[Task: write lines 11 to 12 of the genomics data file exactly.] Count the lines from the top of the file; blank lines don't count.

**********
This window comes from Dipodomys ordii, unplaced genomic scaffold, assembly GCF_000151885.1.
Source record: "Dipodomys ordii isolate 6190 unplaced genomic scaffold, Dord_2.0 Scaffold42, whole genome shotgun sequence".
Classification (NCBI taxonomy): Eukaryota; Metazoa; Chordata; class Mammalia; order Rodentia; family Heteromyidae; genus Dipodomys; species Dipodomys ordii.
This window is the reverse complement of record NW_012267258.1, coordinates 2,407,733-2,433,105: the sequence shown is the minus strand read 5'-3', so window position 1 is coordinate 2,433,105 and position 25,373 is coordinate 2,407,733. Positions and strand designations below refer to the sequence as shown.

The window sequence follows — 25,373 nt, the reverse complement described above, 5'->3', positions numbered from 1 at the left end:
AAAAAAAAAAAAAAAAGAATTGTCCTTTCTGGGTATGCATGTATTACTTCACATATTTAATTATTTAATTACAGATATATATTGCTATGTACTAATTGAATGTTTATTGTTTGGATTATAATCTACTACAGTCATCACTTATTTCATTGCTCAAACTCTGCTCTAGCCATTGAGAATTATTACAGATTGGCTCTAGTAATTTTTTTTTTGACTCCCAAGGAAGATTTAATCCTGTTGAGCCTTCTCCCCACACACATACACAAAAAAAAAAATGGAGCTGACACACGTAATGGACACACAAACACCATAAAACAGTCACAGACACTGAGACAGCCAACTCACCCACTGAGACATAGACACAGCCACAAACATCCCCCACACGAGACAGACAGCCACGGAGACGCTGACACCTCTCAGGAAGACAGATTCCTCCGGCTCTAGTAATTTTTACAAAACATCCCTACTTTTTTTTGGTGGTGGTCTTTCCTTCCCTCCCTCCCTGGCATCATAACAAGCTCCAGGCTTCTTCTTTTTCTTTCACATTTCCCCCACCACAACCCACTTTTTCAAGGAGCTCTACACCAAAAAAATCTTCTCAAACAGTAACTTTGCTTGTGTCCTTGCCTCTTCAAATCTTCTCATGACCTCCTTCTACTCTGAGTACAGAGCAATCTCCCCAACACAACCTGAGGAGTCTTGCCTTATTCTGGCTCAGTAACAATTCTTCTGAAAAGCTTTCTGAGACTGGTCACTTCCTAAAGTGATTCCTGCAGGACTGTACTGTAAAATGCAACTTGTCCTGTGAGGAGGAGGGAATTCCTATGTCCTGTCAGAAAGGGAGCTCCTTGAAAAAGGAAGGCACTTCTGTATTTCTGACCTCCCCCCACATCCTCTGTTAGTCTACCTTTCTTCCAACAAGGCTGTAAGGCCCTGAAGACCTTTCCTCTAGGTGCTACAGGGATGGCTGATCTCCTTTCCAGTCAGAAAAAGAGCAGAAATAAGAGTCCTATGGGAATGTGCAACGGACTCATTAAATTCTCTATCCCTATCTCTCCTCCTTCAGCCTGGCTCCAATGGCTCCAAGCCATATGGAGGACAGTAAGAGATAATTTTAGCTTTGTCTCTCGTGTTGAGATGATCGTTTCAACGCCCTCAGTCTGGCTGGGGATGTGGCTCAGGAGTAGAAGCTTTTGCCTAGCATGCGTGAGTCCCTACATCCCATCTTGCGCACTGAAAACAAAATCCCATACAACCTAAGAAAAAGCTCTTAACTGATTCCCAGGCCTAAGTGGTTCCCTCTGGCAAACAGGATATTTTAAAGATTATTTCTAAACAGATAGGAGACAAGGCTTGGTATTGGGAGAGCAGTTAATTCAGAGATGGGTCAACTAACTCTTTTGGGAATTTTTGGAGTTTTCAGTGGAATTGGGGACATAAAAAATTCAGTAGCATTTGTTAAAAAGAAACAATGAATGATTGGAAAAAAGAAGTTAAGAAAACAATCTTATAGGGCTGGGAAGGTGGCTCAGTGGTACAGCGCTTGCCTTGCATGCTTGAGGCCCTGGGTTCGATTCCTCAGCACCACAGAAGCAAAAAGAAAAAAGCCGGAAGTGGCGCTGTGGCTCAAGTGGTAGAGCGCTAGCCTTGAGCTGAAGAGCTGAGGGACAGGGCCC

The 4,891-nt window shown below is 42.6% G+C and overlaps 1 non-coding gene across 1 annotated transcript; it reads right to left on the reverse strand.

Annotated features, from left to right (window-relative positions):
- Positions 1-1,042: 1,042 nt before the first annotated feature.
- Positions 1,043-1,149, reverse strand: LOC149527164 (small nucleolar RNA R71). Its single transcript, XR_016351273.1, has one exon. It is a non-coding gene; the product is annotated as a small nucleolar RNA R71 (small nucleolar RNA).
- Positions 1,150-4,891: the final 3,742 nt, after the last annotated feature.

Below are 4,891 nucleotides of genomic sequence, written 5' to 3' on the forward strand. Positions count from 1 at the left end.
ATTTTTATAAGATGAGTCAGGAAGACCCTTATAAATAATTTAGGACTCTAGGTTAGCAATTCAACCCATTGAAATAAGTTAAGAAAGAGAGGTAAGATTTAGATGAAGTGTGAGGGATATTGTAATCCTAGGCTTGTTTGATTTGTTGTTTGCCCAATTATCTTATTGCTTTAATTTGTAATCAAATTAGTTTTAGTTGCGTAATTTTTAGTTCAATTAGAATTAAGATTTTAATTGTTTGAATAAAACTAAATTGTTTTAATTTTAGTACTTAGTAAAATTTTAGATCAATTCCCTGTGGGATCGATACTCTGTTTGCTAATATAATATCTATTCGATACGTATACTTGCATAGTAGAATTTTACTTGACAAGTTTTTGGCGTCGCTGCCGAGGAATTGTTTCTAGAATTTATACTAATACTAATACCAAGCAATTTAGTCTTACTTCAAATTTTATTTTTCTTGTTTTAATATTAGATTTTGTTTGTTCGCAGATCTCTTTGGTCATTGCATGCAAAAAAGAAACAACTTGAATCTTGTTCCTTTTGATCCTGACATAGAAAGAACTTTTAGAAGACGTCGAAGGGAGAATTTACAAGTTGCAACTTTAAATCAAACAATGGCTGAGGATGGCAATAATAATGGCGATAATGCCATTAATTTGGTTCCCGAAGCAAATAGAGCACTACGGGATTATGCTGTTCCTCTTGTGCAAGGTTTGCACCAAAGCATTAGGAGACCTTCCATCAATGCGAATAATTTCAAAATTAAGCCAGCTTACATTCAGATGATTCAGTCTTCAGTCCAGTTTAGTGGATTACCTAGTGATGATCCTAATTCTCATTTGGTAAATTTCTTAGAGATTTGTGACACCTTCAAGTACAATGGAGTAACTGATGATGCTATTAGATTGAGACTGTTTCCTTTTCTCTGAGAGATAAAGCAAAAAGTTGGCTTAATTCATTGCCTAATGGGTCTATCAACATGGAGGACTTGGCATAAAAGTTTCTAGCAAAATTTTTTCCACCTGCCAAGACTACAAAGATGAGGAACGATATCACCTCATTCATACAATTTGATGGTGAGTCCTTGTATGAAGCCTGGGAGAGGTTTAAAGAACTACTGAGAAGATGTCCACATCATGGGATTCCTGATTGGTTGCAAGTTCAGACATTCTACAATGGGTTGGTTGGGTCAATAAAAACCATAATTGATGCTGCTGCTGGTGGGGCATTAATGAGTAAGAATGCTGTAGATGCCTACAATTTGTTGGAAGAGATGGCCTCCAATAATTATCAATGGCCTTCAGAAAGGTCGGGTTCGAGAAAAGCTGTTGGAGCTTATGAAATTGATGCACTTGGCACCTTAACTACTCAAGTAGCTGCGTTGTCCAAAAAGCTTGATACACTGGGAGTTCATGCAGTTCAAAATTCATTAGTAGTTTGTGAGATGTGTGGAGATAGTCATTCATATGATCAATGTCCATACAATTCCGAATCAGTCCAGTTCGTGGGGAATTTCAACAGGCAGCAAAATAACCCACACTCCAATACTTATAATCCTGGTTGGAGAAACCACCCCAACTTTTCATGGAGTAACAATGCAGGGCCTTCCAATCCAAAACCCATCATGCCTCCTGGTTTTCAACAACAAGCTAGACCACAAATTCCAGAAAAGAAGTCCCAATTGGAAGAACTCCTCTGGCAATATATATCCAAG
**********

- Positions 1,150-4,891: the final 3,742 nt, after the last annotated feature.

Below are 4,891 nucleotides of genomic sequence, written 5' to 3' on the forward strand. Positions count from 1 at the left end.